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Another building by Burnaby Art Gallery architect could get heritage protection

City of Burnaby staff are recommending the 109-year-old Alice and Robert Travers Residence at 7828 Stanley St. be protected by a heritage revitalization agreement.

A Deer Lake house designed by the same architect who was behind the Burnaby Art Gallery building could be headed for heritage protection.

Under current zoning regulations, the owners of the 1914 Alice and Robert Travers Residence at 7828 Stanley St. could tear down the two-storey, wood-frame building and build a new house, according to a report presented to the city’s community heritage commission this month.

But the owners and the city want to protect the house as a designated heritage site.  

The Travers Residence is one of only a handful of buildings left in Burnaby designed by Robert Mackay Fripp, the architect behind the Fairacres buildings, including the Ceperley Mansion (now the Burnaby Art Gallery), at 6344 Deer Lake Avenue.

“The Alice and Robert Travers Residence is a significant landmark in the historic Burnaby Lake neighborhood and its preservation provides a good opportunity to retain and interpret the early history and heritage of Burnaby,” stated the report.

The Art & Crafts-style house isn’t currently protected by a heritage designation or any other heritage bylaw, but it is listed on the Burnaby heritage inventory.

So the city’s planning and development department has worked with the owner to develop a proposal with a heritage revitalization agreement that would see the property divided into two lots.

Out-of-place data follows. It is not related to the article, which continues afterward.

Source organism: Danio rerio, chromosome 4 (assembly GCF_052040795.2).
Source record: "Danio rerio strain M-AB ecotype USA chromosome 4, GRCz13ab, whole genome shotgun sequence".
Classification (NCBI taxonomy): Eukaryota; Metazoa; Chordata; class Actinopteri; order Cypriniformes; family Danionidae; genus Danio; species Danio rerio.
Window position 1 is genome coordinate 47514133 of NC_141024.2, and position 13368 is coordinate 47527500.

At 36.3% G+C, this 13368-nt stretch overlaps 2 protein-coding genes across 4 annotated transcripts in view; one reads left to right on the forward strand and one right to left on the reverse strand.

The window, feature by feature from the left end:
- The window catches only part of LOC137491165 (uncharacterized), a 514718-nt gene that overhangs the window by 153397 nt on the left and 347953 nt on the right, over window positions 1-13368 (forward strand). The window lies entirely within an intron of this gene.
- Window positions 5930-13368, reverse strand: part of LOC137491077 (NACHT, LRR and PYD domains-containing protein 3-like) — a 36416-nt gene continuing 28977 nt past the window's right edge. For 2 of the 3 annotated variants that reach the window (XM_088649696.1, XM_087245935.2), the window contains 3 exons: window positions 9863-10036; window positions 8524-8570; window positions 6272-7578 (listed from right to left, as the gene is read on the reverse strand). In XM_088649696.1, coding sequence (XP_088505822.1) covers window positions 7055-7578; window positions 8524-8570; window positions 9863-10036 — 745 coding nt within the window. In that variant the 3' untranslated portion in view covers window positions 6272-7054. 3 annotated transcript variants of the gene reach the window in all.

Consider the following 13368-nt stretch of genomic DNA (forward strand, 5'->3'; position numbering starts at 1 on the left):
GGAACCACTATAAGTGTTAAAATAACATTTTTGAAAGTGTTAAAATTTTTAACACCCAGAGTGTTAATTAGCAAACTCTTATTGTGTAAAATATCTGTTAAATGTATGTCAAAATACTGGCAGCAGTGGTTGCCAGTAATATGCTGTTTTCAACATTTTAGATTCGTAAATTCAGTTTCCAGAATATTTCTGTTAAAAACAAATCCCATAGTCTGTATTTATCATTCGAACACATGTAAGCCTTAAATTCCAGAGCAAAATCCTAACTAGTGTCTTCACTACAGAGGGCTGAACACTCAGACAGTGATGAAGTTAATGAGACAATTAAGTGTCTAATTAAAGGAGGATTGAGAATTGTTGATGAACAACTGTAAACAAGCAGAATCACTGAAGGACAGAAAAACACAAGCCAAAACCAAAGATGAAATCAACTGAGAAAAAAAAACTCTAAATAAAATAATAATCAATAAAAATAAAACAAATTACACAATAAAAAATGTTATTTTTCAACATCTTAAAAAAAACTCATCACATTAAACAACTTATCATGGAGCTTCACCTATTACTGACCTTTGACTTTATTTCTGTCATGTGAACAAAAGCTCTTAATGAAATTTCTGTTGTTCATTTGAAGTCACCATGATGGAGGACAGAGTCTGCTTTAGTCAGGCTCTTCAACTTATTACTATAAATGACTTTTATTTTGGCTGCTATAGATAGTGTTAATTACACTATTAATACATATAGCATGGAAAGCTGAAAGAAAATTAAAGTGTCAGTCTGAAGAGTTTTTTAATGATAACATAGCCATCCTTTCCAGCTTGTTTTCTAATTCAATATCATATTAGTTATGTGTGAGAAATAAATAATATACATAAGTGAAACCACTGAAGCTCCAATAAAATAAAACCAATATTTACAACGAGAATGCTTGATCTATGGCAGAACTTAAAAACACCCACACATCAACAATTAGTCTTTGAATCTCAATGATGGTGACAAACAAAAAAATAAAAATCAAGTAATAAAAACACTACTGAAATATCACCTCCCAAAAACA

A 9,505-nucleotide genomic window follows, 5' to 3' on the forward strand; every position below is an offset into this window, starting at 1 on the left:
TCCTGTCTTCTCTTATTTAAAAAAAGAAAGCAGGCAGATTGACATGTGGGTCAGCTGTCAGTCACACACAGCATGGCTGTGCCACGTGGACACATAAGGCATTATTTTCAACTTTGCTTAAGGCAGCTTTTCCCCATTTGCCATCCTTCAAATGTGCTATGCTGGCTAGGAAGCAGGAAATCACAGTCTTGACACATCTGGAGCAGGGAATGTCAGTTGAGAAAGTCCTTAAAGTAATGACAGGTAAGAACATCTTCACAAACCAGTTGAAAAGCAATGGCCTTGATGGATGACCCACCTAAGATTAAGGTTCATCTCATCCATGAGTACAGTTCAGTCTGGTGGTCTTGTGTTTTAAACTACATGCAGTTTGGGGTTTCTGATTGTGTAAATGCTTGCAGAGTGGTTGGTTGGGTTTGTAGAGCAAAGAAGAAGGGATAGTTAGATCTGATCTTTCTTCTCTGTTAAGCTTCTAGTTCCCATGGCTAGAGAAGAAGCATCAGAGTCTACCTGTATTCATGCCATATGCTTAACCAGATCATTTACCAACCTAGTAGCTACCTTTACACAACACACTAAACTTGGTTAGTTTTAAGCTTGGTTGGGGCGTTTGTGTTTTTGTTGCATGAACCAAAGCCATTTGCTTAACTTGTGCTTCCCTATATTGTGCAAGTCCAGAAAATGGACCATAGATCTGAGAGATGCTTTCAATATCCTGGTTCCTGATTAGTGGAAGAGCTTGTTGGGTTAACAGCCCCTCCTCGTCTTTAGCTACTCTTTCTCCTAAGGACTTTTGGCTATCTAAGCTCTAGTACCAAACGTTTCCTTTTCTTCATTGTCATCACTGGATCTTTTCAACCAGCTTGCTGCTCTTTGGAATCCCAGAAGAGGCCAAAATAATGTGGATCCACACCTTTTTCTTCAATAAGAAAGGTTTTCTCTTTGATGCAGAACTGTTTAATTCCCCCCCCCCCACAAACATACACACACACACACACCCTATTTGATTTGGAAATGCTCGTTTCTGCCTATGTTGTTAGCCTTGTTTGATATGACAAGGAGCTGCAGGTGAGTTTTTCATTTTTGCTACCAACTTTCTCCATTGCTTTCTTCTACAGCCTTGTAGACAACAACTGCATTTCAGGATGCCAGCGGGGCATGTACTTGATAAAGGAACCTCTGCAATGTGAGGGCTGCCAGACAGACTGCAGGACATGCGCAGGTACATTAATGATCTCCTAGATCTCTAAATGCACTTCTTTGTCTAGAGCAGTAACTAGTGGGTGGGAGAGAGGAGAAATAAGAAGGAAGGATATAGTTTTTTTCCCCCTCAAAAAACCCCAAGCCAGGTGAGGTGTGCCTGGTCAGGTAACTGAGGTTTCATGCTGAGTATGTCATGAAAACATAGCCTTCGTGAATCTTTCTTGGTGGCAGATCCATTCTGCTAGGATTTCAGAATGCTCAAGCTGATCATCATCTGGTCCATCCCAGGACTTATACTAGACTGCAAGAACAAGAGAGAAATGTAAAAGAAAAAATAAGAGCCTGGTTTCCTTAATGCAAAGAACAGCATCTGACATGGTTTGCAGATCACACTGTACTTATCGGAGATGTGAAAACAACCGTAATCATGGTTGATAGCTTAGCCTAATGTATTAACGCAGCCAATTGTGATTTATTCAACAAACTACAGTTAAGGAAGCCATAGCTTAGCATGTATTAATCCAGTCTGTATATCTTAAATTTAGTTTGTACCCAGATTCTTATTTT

On one lot, the Alice and Robert Travers Residence would stay in its current location, protected by a heritage designation bylaw and heritage revitalization agreement. On a smaller lot to the south west, the owners could build a new house, also fronting Stanley Street, according to the report. 

“The provision of an additional lot would assist the property owner with additional revenue in order to preserve and restore the heritage building,” stated the report.

The heritage house is in “excellent condition” and a “highly visible landmark” on Stanley Street, the report said.

Under the heritage revitalization agreement, the house would undergo restoration work, including the reintroduction of a front porch that was removed in the 1920s.

“The porch is the main piece of conservation work that we are asking for,” a staff member said at the heritage commission meeting.

The commission received the staff report and voted to recommend city council authorize the preparation of heritage revitalization and heritage designation bylaws to be sent to public hearing at a future date.

A heritage designation bylaw would permanently protect the Travers Residence with a covenant registered on its land title, regardless of who owns it, according to staff.

Follow Cornelia Naylor on Twitter @CorNaylor
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